In answer to the question posed on Quora: “TEDx: Is Randy Powell saying anything in his 2010 TEDxCharlotte talk or is it total nonsense?”, here is what Jay Wacker, Stanford Physics Professor had to say:
Wow. Such f——ing bullsh-t. I am theoretical physicist who uses (and teaches) the technical meaning of many of the jargon terms that he’s throwing out. He is simply doing a random word association with the terms. Basically, he’s either (1) insane, (2) a huckster going for fame or money, or (3) doing a Sokal’s hoax on TEDx. I’d bet equal parts 1 & 2.
Jay Wacker, Stanford Physics Professor
TedX has since removed the talk from its official stream. Emily McManus, the Editor of TED.com has this explanation:
Randy Powell’s talk onstage at TEDxCharlotte 2010 came under criticism for its lack of scientific validity. Criticism came from mathematicians and science writers as well as threads on specialist science and math blogs and other online communities. Members of the TED and TEDx teams watched the talk, sought further advice from experts, and ultimately agreed that the criticisms had merit and were serious enough to warrant removal of the talk from the TEDx official YouTube channel, in compliance with our policy.
Randy Powell was given several opportunities to directly defend his work, but did not do so. In a phone conversation with members of the TED and TEDx teams on September 12, 2012, Powell stated that his brief onstage talk at TEDxCharlotte did not include complete data on his work. He could not point us to that data online during the call, but agreed during the call to email TED his data, including a detailed 10-page paper, for a further independent review by a mathematician and possible replication of his experiments by a physicist. Neither the paper nor any other data was ever received. We consider the matter closed.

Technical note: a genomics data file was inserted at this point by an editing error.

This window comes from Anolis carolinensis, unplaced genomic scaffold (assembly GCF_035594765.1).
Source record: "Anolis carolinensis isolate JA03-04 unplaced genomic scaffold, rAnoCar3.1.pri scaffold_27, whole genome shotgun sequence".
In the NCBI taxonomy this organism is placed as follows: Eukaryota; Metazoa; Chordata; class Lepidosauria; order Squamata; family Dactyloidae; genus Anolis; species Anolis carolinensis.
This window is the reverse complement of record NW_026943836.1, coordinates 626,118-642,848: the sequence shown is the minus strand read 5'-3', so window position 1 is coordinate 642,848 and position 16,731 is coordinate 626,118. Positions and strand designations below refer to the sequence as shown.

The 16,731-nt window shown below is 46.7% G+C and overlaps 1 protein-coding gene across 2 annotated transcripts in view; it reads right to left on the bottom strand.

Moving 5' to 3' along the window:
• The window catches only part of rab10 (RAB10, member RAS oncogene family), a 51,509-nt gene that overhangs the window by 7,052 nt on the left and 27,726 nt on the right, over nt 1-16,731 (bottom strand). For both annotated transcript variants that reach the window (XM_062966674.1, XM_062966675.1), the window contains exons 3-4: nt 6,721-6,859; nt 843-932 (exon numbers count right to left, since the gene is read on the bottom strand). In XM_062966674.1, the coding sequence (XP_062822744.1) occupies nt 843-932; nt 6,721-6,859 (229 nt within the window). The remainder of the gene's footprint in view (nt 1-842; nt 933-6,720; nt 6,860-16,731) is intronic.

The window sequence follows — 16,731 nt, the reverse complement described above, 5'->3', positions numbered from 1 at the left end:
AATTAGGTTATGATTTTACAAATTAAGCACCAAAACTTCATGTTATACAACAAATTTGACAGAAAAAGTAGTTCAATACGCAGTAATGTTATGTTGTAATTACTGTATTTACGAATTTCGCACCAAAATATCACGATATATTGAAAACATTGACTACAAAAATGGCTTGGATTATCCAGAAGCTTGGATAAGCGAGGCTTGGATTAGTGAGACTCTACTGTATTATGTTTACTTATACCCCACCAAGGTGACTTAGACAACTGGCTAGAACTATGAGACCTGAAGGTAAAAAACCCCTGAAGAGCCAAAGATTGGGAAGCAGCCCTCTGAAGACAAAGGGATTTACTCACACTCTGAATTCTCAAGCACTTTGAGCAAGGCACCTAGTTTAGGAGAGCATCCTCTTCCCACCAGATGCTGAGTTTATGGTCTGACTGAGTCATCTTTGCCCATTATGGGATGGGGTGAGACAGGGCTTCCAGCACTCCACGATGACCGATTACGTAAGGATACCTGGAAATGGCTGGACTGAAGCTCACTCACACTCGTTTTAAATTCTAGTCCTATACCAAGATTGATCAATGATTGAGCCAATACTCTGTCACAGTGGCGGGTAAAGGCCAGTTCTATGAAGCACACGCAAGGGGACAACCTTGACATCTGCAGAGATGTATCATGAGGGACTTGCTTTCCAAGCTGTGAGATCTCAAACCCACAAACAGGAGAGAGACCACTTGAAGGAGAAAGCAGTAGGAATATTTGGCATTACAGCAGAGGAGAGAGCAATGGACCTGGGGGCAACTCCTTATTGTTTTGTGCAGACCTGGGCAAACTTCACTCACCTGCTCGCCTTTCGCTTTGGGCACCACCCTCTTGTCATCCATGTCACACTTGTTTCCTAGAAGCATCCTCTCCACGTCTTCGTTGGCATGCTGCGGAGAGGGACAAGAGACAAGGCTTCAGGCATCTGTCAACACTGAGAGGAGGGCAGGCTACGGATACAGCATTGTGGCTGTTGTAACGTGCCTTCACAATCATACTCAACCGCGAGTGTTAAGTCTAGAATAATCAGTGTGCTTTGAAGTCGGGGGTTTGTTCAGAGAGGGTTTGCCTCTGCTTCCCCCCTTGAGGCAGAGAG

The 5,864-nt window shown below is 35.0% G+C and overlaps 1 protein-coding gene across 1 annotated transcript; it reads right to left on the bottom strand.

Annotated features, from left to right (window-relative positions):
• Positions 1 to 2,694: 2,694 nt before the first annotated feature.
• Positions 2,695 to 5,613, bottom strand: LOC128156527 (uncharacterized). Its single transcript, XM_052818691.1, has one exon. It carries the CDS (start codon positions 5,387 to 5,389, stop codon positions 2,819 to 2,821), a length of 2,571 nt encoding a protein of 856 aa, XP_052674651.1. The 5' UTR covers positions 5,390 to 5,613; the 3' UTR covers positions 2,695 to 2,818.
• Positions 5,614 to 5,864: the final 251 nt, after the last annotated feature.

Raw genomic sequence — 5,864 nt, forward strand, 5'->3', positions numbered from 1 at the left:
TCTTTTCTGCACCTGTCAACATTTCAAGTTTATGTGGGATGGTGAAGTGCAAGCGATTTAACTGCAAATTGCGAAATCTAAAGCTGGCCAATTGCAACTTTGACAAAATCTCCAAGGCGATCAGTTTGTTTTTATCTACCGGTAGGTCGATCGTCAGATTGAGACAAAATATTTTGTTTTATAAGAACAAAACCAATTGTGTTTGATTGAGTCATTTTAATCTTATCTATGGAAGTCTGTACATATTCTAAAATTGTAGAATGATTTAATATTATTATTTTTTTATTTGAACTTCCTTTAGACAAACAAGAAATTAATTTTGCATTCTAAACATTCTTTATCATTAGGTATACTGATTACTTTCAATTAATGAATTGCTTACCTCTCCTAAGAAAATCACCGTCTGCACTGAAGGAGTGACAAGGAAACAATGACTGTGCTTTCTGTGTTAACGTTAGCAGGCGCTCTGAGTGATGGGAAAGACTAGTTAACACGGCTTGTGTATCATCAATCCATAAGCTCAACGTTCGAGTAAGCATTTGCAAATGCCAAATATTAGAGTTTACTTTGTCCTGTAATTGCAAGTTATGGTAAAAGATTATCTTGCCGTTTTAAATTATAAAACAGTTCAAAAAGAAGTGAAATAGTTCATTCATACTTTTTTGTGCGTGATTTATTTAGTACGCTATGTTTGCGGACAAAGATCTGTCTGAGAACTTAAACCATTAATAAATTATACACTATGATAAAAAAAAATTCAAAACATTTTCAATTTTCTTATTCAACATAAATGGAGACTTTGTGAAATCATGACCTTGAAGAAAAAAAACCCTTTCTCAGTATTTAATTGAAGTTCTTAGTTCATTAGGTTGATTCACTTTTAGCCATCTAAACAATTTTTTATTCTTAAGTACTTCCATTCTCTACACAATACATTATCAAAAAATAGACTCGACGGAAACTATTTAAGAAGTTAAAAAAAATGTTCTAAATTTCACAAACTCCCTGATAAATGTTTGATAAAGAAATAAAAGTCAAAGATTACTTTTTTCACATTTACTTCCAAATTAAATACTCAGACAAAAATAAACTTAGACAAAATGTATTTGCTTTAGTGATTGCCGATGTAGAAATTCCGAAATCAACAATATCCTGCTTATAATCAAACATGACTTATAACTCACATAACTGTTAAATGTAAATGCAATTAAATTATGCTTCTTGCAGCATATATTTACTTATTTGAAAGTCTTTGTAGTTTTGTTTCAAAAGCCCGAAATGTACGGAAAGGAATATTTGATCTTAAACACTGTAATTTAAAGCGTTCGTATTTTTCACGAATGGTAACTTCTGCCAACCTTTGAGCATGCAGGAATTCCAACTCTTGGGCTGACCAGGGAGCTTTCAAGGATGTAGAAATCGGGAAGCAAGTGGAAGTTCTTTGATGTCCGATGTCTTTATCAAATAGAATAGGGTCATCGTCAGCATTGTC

Emily McManus, Editor Ted.com
It’s a shame they did not conduct that vetting before the talk.
What about you? Are you attracted to the sound of smartness, or can you discern smart from nonsense?